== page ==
The chairman of Parliament’s international relations portfolio committee on Thursday maintained South Africa acted in the best interests of African states by not arresting Sudanese president Omar al-Bashir, despite the International Criminal Court (ICC) ruling the SA government had failed in its duty to uphold the Rome Statute.
“President Al-Bashir was in the country attending an African Union summit of heads of state, and the principles of diplomatic immunity applied. The Committee remains convinced that South Africa acted in the best interests of African states and her people by not arresting a sitting head of state,” said Siphosezwe Masango.
“Diplomatic immunity impresses upon nations respect and absolute freedom for heads of states when visiting countries on international missions. South Africa ought to have been treated like the United Nations where presidents attend important meetings in the United States and cannot be arrested while on those assignments.”
Masango again supported government’s intention to withdraw from the ICC.
“If this ruling is insistent that South Africa ought to have arrested the president of Sudan, then that is justification enough for the South African government to leave the ICC as a matter of urgency.”
In a unanimous ruling on Thursday afternoon, the ICC judges ruled: “The chamber concludes by not arresting Omar al-Bashir between 13 and 15 June 2015, South Africa failed to comply with the court’s request for the arrest and surrender of Omar al-Bashir, contrary to the provisions of the [Rome] Statue, thereby preventing the court from exercising its duties and functions…”
The court rejected South Africa’s arguments that according to international customary law regarding diplomatic immunities, it could not arrest a sitting president who was in South Africa on an invitation from the African Union, saying SA had no right to make a unilateral decision not to arrest the Sudanese president.
By failing to arrest and surrender Sudanese President Omar al Bashir in 2015, South Africa failed to comply with a request by the International Criminal Court (ICC), contrary to the provisions of the Rome Statute, it was ruled on Thursday.
“The chamber concludes by not arresting Omar al-Bashir between 13 and 15 June 2015, South Africa failed to comply with the court’s request for the arrest and surrender of Omar al-Bashir, contrary to the provisions of the [Rome]Statue, thereby preventing the court from exercising its duties and functions….,” a unanimous ruling by the ICC in the Hague, Netherlands, said.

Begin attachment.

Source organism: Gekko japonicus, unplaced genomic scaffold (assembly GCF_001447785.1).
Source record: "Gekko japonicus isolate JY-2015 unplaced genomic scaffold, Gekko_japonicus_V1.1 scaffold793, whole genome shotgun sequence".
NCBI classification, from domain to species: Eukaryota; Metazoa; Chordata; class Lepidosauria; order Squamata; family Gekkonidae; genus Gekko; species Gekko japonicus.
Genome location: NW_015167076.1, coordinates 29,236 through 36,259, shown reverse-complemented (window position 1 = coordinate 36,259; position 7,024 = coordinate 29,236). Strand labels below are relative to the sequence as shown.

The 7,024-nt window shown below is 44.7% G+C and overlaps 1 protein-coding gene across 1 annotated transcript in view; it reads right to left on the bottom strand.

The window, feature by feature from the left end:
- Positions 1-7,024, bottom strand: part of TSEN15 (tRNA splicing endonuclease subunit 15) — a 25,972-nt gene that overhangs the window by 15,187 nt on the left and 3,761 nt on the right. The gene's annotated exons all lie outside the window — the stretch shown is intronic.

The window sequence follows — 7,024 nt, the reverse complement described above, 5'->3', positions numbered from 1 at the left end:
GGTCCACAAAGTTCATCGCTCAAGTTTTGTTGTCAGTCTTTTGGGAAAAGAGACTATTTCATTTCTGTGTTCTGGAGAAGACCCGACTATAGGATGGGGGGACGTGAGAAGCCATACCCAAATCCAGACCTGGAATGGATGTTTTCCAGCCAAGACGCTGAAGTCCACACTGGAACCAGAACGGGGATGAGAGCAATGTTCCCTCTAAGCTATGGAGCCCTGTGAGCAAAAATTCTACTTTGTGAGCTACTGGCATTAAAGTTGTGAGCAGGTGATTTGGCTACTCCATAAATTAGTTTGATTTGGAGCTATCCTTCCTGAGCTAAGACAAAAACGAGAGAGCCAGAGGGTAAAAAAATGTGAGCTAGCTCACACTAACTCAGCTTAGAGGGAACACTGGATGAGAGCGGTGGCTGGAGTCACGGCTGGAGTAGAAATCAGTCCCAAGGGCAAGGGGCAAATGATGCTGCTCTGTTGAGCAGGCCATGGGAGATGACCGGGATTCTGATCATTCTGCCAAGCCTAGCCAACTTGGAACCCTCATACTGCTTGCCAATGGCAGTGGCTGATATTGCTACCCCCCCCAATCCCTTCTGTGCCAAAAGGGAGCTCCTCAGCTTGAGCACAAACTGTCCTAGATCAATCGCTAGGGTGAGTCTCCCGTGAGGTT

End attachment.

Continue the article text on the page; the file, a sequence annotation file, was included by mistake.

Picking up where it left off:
Al-Bashir was in South Africa to attend an African Union summit in Pretoria in 2015. While he was here, the South African Litigation Centre obtained a court order compelling government to arrest him. However, Bashir later left the country without South African having arrested him in compliance with the request from the ICC.
Dunstan Mlambo, judge president of the high court in Pretoria later found that “the departure of president Bashir from this country before the finalisation of this application and in the full awareness of the explicit order of Sunday 14 June 2015, objectively viewed, demonstrates non-compliance with that order”.
South Africa later voiced its intention to withdraw members from the ICC.
In February, the High Court in Pretoria ruled that “the decision by the national executive to deliver the notice of withdrawal of South Africa from the Rome Statute of the ICC without prior parliamentary approval is unconstitutional and invalid”.
Amnesty International reacts:
Amnesty International said on Thursday a ruling by the International Criminal Court (ICC) Pre-Trial Chamber that South Africa failed in its duty to the ICC to arrest Omar al-Bashir confirmed that the Sudanese president did not have immunity from arrest.
“Today’s finding confirms what everyone, including South African authorities, knew all along. Al-Bashir does not have immunity from arrest and all states parties to the Rome Statute must arrest him the minute he steps onto their territory and hand him over to the ICC,” said Netsanet Belay, Amnesty International’s African director for research and advocacy.
“It is shocking that other states parties such as Jordan are also failing in their obligations to arrest Al-Bashir and this decision makes it clear that they do so in flagrant violation of international law.”
Bashir travelled to South Africa to attend an African Union Summit in 2015, and despite a high court ruling compelling the South African government to arrest him and surrender him to the ICC under its obligation as a signatory to the Rome Statute, he was allowed to leave the country without arrest.
South Africa has argued that it had an obligation under international customary law regarding diplomatic immunites not to arrest a sitting head of state. The ICC rejected this argument.
Bashir most recently travelled to Jordan, with that country also refusing to arrest him.
Belay said Thursday’s ICC ruling set an important precedent.
“South Africa breached its international and domestic legal obligations when it failed to arrest Al-Bashir. No state should follow this example. There must be no impunity for crimes under international law,” he said.
“By failing to execute the ICC’s warrant against Al-Bashir, South African authorities took away a major opportunity from victims to achieve justice. What’s most important now is such shameful failure is never repeated. South Africa must now put its weight behind international justice which faces increasing global challenges.”
– African News Agency (ANA)